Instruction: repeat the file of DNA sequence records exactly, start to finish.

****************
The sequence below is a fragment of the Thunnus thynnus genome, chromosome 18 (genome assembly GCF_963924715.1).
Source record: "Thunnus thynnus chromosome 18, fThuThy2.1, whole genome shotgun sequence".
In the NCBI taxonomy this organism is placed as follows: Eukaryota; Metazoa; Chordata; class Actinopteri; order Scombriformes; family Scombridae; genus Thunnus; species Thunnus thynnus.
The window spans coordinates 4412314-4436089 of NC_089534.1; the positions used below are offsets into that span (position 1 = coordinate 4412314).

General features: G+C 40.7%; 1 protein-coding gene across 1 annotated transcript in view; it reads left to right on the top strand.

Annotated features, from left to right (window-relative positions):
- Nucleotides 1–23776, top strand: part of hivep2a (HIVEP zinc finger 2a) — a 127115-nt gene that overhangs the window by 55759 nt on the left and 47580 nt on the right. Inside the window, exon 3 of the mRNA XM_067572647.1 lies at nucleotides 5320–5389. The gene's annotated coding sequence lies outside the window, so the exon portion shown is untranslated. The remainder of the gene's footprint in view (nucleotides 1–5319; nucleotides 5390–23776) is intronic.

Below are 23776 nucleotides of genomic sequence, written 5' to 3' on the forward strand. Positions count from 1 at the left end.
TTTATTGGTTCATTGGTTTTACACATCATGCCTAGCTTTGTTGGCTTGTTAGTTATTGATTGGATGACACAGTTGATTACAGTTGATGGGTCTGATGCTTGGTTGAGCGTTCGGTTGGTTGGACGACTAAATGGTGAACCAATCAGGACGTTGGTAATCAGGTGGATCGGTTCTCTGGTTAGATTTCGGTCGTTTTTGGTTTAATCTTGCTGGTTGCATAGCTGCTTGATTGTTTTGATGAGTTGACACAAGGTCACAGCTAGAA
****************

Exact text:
The sequence below is a fragment of the Thunnus thynnus genome, chromosome 18 (genome assembly GCF_963924715.1).
Source record: "Thunnus thynnus chromosome 18, fThuThy2.1, whole genome shotgun sequence".
In the NCBI taxonomy this organism is placed as follows: Eukaryota; Metazoa; Chordata; class Actinopteri; order Scombriformes; family Scombridae; genus Thunnus; species Thunnus thynnus.
The window spans coordinates 4412314-4436089 of NC_089534.1; the positions used below are offsets into that span (position 1 = coordinate 4412314).

General features: G+C 40.7%; 1 protein-coding gene across 1 annotated transcript in view; it reads left to right on the top strand.

Annotated features, from left to right (window-relative positions):
- Nucleotides 1–23776, top strand: part of hivep2a (HIVEP zinc finger 2a) — a 127115-nt gene that overhangs the window by 55759 nt on the left and 47580 nt on the right. Inside the window, exon 3 of the mRNA XM_067572647.1 lies at nucleotides 5320–5389. The gene's annotated coding sequence lies outside the window, so the exon portion shown is untranslated. The remainder of the gene's footprint in view (nucleotides 1–5319; nucleotides 5390–23776) is intronic.

Below are 23776 nucleotides of genomic sequence, written 5' to 3' on the forward strand. Positions count from 1 at the left end.
TTTATTGGTTCATTGGTTTTACACATCATGCCTAGCTTTGTTGGCTTGTTAGTTATTGATTGGATGACACAGTTGATTACAGTTGATGGGTCTGATGCTTGGTTGAGCGTTCGGTTGGTTGGACGACTAAATGGTGAACCAATCAGGACGTTGGTAATCAGGTGGATCGGTTCTCTGGTTAGATTTCGGTCGTTTTTGGTTTAATCTTGCTGGTTGCATAGCTGCTTGATTGTTTTGATGAGTTGACACAAGGTCACAGCTAGAA